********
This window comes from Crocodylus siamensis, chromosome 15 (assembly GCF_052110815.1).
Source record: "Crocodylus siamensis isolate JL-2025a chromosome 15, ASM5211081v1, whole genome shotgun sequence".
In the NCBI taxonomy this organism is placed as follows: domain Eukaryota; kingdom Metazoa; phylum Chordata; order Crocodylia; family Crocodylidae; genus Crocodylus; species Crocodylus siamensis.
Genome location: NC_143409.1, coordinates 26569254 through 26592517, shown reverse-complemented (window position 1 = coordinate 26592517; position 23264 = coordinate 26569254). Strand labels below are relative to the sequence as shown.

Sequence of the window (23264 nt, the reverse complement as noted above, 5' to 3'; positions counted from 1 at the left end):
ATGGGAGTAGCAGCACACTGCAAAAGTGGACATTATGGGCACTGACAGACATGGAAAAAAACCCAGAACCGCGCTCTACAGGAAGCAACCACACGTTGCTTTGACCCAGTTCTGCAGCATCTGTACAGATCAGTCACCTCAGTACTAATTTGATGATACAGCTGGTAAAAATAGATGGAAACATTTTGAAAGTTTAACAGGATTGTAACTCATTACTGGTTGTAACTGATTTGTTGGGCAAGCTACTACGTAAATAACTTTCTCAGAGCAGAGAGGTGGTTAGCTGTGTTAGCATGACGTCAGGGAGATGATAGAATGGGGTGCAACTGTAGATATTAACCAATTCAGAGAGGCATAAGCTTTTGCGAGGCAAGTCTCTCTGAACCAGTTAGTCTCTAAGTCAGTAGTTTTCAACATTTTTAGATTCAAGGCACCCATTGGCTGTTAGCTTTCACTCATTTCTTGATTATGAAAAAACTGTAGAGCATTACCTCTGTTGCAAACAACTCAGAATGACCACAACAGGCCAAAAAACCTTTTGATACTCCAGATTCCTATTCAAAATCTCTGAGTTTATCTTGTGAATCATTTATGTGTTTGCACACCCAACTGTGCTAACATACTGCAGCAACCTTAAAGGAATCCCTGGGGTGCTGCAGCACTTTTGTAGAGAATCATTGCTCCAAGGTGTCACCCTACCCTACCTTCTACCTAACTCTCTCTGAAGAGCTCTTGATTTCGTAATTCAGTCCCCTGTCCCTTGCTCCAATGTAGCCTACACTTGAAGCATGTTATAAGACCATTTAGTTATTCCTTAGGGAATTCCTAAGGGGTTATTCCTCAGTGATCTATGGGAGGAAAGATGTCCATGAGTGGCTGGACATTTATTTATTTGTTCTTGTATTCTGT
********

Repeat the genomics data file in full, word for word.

This window comes from Crocodylus siamensis, chromosome 15 (assembly GCF_052110815.1).
Source record: "Crocodylus siamensis isolate JL-2025a chromosome 15, ASM5211081v1, whole genome shotgun sequence".
In the NCBI taxonomy this organism is placed as follows: domain Eukaryota; kingdom Metazoa; phylum Chordata; order Crocodylia; family Crocodylidae; genus Crocodylus; species Crocodylus siamensis.
Genome location: NC_143409.1, coordinates 26569254 through 26592517, shown reverse-complemented (window position 1 = coordinate 26592517; position 23264 = coordinate 26569254). Strand labels below are relative to the sequence as shown.

Sequence of the window (23264 nt, the reverse complement as noted above, 5' to 3'; positions counted from 1 at the left end):
ATGGGAGTAGCAGCACACTGCAAAAGTGGACATTATGGGCACTGACAGACATGGAAAAAAACCCAGAACCGCGCTCTACAGGAAGCAACCACACGTTGCTTTGACCCAGTTCTGCAGCATCTGTACAGATCAGTCACCTCAGTACTAATTTGATGATACAGCTGGTAAAAATAGATGGAAACATTTTGAAAGTTTAACAGGATTGTAACTCATTACTGGTTGTAACTGATTTGTTGGGCAAGCTACTACGTAAATAACTTTCTCAGAGCAGAGAGGTGGTTAGCTGTGTTAGCATGACGTCAGGGAGATGATAGAATGGGGTGCAACTGTAGATATTAACCAATTCAGAGAGGCATAAGCTTTTGCGAGGCAAGTCTCTCTGAACCAGTTAGTCTCTAAGTCAGTAGTTTTCAACATTTTTAGATTCAAGGCACCCATTGGCTGTTAGCTTTCACTCATTTCTTGATTATGAAAAAACTGTAGAGCATTACCTCTGTTGCAAACAACTCAGAATGACCACAACAGGCCAAAAAACCTTTTGATACTCCAGATTCCTATTCAAAATCTCTGAGTTTATCTTGTGAATCATTTATGTGTTTGCACACCCAACTGTGCTAACATACTGCAGCAACCTTAAAGGAATCCCTGGGGTGCTGCAGCACTTTTGTAGAGAATCATTGCTCCAAGGTGTCACCCTACCCTACCTTCTACCTAACTCTCTCTGAAGAGCTCTTGATTTCGTAATTCAGTCCCCTGTCCCTTGCTCCAATGTAGCCTACACTTGAAGCATGTTATAAGACCATTTAGTTATTCCTTAGGGAATTCCTAAGGGGTTATTCCTCAGTGATCTATGGGAGGAAAGATGTCCATGAGTGGCTGGACATTTATTTATTTGTTCTTGTATTCTGT